There have been so many uncertainties enveloped in the lives of all Americans over the course of the last few years. Changes that were promised by law makers and politicians’ years ago have seemingly not taken form as we had hope and imagined. Those entering the workforce are having trouble finding jobs, and those who have been implanted in the workforce for decades are often found not knowing if they are actually as stable in their career as they had once imagined. With all of this uncertainty at the helm, where do we turn from here?
Looking for help in the form of changes from “above” just does not give us the sudden or immediate mental comfort that we often seek. The term living paycheck to paycheck, in my opinion symbolizes so much more than the monetary inference taken from that saying. Not only are our finances living from week to week, but that, in turn, forces other parts of our livelihood to do the same. If our finances are not in particularly good shape, that often places strains on our lives in other areas such as our relationships, our educations and our overall motivation for the future. How do we deal with continuing to prosper and move forward in these other aspects of our lives, when so much of the very fabric needed to make each one of these aspects tick relies on money. One cannot confidently promise a loved one whom they wish to potentially spend the rest of their lives with that they can financially support them and a potential family yet to come, when they are not even confident they can pay their own rent and buy their own groceries. The American Dream is becoming less and less of a reality each day, month and year that our economy continues down the oh-so- slippery slope it has been treading on for the last half decade.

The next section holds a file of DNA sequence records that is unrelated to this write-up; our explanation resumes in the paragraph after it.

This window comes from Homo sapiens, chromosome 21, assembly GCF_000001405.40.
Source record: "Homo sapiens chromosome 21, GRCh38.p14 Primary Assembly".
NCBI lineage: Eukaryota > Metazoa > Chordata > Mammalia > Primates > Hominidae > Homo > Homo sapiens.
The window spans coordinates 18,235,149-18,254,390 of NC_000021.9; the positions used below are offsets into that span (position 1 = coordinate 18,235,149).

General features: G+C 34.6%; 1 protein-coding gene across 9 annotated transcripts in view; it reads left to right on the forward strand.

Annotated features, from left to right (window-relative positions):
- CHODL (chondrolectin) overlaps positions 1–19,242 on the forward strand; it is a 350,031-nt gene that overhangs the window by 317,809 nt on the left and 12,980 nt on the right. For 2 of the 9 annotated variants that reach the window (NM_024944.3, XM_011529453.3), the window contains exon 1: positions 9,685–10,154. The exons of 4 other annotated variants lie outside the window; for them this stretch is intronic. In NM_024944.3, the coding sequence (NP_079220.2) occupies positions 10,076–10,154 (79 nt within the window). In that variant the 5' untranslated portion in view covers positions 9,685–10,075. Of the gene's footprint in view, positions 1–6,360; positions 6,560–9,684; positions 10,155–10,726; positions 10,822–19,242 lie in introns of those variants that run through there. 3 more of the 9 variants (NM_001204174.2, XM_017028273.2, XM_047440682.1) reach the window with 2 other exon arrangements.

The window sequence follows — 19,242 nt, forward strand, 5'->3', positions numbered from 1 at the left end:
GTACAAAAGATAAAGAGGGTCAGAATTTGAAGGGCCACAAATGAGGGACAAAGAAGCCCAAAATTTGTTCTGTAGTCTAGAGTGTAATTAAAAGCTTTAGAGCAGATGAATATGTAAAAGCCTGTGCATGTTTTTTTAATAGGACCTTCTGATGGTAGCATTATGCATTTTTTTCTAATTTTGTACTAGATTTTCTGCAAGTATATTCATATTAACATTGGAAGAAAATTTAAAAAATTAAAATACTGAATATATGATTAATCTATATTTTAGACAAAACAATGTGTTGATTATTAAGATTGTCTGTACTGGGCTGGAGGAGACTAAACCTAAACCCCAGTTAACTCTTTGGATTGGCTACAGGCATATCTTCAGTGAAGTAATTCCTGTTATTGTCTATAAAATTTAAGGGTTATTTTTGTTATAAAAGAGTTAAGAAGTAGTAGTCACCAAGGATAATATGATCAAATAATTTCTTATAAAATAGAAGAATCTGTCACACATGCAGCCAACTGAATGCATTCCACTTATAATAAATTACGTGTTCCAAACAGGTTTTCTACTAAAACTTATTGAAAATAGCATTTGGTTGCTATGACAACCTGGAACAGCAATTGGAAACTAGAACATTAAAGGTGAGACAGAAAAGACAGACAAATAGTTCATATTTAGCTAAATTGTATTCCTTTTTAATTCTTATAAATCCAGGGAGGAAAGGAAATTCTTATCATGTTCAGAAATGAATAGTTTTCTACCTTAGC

Desperate times call for desperate measures. So often growing up in American culture you are taught to go through school through high school, graduate, enter college, go through the rigorous grind of a college schedule, receive a diploma, and be on your merry way obtaining the job and ultimately the career of your dreams. However, the reality of the situation is sometimes this is not as cut and dry as it seems. I personally took the opportunity during this assignment to embark on reading one of the ‘cliché self help’ books on personal finance. What I came to find after reading James Wood’s From Ramen to Riches: Building Wealth in Your 20’s, is that personal finance entails so much more than just ensuring that “your money is right” at that given point. One has to truly look at all the avenues present in a person’s life and realize how much having your personal finances in order really does help relieve the strain financial instability can place on these various aspects of life.
I was obviously drawn to the title of the book, which I found very clever. Late night study sessions literally filled with bowl after bowl of ramen noodles seems like it may be the norm to more college students than we may think. The 20 something demographic has always been one that has been equated with the “little sisters of the poor” to other more mature and established members of our society; and rightfully so. Not only is it our nature to live by the edge of our seat when it comes to our lifestyle choices, but that also translates to the way we go about dealing with our finances, however plentiful or pitiful they may be. I often find myself ending a shift at the local pizza shop where I work out, counting my almost always measly earnings and wondering, what am I supposed to do with this? Albeit I could do what my grandparents and parents have always taught me growing up. I can almost hear my grandmother’s voice in my ear as I sit here typing this saying “now Alan if you just put 10 or 15 dollars away from every shift then in five or ten years you would have…” and you can fill in the blanks from here. Sure grandma, it is that easy. With gas at nearly four dollars a gallon, cell...
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